Friday, May 22, 2020

What’s in a Naming Contest?

A rose by any other name… will still cut you if you aren’t careful about the thorns.  But would you look to buy a rose if it was labeled “thistle”? Would you even look at a rose scented candle if it was labeled “skunk”?  The same is true of a book title.

Will Clarey: A Kerryville Summer is a descriptive title that might not reach the middle grade reader as effectively as I hope. Thus, I am looking for a little help.  

Here’s the scoop:

How you enter:

Read the teaser below.
If you need more information, are brave, and don’t mind having major plot lines revealed, read the spoiler synopsis. 

Send title suggestions to me at (Wil’s friend Hannah’s email address in the book and a real address for this contest).

The Prize:

If a publisher goes with your title suggestion, your name will appear on the acknowledgement page as the creator of the title. The same will happen if I eventually decide to publish independently.

The rules:

Ummm, no money prize so no rules. No age limit for submissions. Sorry, no royalties. If you have amazing suggestions, we’ll talk. I can always use new ideas. Just keep in mind that I am not currently making any money from my writing and may or may not make much in the future.

The non-spoiler teaser (from the back of the draft cover above):

The spoiler synopsis:


       Wil Clarey’s life is turned upside-down when his mom gets a new job that forces him to move from Los Angeles to his grandparent’s farm in rural Kerryville, Virginia for the summer.

At first this seems like the end of the world. Chores, limited internet, and far too friendly people nearly crush this 13-year-old boy who is on the autism spectrum. 

On just his second day on the farm, Wil is called upon to lead the neighbor’s 2000-pound bull back to its barn. There he meets Hannah, a very outgoing girl his age. 

       Despite Wil’s initial reluctance, the two become fast friends. She helps him adjust to the country life and introduces him to other friends.  

       Wil’s grandpa introduces him to photography which reveals a hidden talent Wil didn’t know existed.

       Wil’s popularity explodes when he catches a 6-year-old child falling from the farmhouse roof. The story is picked up by the local paper, then the regional TV news, and finally the Today Show. Wil, his grandpa, Hannah and the 6-year-old and her mom are flown to New York to be interviewed. With Hannah and Grandpa’s encouragement, Wil speaks up for those with High Functioning Autism. Hannah also get the surprise of her life when One Direction plays a concert on the Today Show and she is called on stage and sung to.

       Several other adventures bring action, suspense, and humor to Wil’s summer.

       The summer climaxes with the Annual Kerryville Agricultural Fair. Hannah exhibits her rabbits and Wil enters the photography contest. They both come away winners.

       Wil’s grand prize also comes that day, but that’s one spoiler I will reserve for now.

Friday, April 3, 2020

First Edit, Second Book

The first edit of the second book in the Wil Clarey series begins!

A couple weeks ago, I finally picked up Wil Clarey: School of Hard Knocks and started editing. I knew from reading it that I needed a strong first chapter. How could I make this book grab the reader and still introduce Wil? I want the book to be able to stand on its own, impact lives and be a page turner.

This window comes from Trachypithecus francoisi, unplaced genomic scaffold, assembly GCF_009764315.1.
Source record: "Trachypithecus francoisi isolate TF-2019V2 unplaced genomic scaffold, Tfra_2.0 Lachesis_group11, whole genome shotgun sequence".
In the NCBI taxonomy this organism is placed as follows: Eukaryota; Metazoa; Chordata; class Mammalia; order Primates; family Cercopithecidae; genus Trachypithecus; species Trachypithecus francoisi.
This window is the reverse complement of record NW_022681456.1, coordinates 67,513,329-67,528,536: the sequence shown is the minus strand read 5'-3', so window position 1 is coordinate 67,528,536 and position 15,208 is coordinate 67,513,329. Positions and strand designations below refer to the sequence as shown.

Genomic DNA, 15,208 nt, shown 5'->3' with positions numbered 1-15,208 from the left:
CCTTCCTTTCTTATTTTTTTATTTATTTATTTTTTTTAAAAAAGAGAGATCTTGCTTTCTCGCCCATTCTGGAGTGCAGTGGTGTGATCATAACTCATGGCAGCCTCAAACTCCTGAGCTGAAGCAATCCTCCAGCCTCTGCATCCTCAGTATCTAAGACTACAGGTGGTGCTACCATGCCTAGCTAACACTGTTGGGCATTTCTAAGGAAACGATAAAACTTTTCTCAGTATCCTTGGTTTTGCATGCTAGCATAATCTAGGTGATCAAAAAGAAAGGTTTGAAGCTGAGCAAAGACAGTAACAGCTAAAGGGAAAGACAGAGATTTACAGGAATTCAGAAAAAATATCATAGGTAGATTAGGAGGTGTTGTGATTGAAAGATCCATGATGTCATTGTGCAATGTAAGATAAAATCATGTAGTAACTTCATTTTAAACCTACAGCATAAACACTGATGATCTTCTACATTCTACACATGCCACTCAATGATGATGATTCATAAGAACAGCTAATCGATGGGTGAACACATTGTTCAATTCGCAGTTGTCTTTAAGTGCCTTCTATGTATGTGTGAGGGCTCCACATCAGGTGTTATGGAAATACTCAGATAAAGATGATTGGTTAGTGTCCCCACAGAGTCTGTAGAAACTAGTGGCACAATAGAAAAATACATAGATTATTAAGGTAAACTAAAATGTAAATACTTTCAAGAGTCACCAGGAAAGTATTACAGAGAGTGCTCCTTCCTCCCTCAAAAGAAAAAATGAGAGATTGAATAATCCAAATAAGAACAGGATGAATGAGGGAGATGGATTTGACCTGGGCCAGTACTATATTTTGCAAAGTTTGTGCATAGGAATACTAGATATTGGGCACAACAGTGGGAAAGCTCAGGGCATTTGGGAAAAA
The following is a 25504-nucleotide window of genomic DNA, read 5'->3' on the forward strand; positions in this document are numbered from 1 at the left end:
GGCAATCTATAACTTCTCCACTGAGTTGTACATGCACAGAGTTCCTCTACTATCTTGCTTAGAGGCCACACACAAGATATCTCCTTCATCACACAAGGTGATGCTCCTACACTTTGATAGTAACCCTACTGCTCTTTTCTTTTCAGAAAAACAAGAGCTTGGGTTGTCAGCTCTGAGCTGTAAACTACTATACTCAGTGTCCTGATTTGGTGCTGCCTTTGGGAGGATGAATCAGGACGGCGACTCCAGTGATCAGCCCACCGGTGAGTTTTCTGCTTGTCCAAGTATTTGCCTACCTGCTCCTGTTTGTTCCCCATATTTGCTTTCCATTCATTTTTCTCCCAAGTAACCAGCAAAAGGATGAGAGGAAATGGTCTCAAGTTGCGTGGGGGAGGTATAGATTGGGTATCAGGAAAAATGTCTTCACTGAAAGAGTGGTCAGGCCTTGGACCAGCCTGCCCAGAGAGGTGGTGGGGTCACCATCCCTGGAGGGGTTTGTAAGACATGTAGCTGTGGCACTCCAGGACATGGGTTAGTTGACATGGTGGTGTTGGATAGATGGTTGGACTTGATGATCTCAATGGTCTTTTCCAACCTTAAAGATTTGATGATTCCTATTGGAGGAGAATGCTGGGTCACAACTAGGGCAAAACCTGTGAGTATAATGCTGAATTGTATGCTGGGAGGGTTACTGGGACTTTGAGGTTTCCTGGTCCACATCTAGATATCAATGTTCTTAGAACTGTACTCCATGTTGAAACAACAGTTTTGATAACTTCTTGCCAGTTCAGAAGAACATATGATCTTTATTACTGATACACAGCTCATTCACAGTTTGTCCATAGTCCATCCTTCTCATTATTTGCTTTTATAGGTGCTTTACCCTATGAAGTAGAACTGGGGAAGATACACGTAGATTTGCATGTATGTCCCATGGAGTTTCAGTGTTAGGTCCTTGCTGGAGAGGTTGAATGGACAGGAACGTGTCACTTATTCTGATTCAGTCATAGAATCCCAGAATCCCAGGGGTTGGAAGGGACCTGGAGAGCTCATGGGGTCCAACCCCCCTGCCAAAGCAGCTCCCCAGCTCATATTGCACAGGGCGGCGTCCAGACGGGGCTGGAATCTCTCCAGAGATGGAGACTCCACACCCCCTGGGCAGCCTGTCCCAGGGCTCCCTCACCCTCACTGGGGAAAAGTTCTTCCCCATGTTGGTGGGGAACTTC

In my frustration I stepped away from my writing corner and started walking on my treadmill a couple feet away. I found myself pushing myself faster than normal, praying, almost in anger, for inspiration. In my speed, it came:

Faster. I need to go faster. I hit the speed bump and caught air.
Oh man, don’t hit it. My wheels just barely scuffed the edge of the curb as I doubled my efforts, pumping my legs for all I was worth.  
Last straightaway! I can do this! I hit the button on my watch just as I passed the sidewalk to our apartment.
Skidding to a halt inches from a truck trailer, I looked at my watch. So close. I gotta try again.
“Don’t even think about it, Wil.” How did mom always read my mind? “We should have hit the road a half hour ago. Put the bike in the trailer and let’s go.”
I started to feel that little warning tug. After an awesome summer with no major “incidents” from my autism, I thought I’d better do what Mom said. This time.
“Let the new adventure begin.” Mom proclaimed as we pulled away from the trailer that held my bike, and all our belongings.
(excerpt copyright 2020, Richard D Solano)

I went on to begin Wil's journey in a fresh way that I hope will grab the reader into his world. Let me know what you think. I will keep you updated as the story reforms itself. 

Friday, September 6, 2019

Dark, Cold, and "Tired"

I saw an ad recently that showed an old car. No big deal to most. To me it was a time machine that took me back nearly 40 years. It looked just like my first car!

          My first car was a station wagon – a 1968 Plymouth Satellite to be exact. Yes, I am that much of a nerd.

Ride with me in that Plymouth Satellite time machine to a chilly Wednesday evening in Fall 1980. The sun was setting when I dropped off a couple of kids at their remote farm in Grayson County, Virginia.

I worked for their parents. I did a couple of chores before hopping back in my olive-green freedom machine. I threw the column shifter into reverse, gave it some gas and lifted the clutch.


The car moved back a couple of feet, wobbling like…

One look confirmed it. The driver’s side front tire was flat.

I was more than a little irritated. You see, I knew the spare was also flat.

That wasn’t enough. I walked back around the car to use the house phone when I noticed the front passenger side tire was also going flat! I was not going to make it to youth group at church that night.

I called my parents. They agreed to pick me up, but I would have to meet them at the road, a quarter mile down the driveway.

By the time I removed one of the front tires and the spare so we could get them replaced, it was completely dark. A single bulb on the porch shed weak light on the yard. Clouds blocked most of the starlight. The woods along the driveway blocked the rest.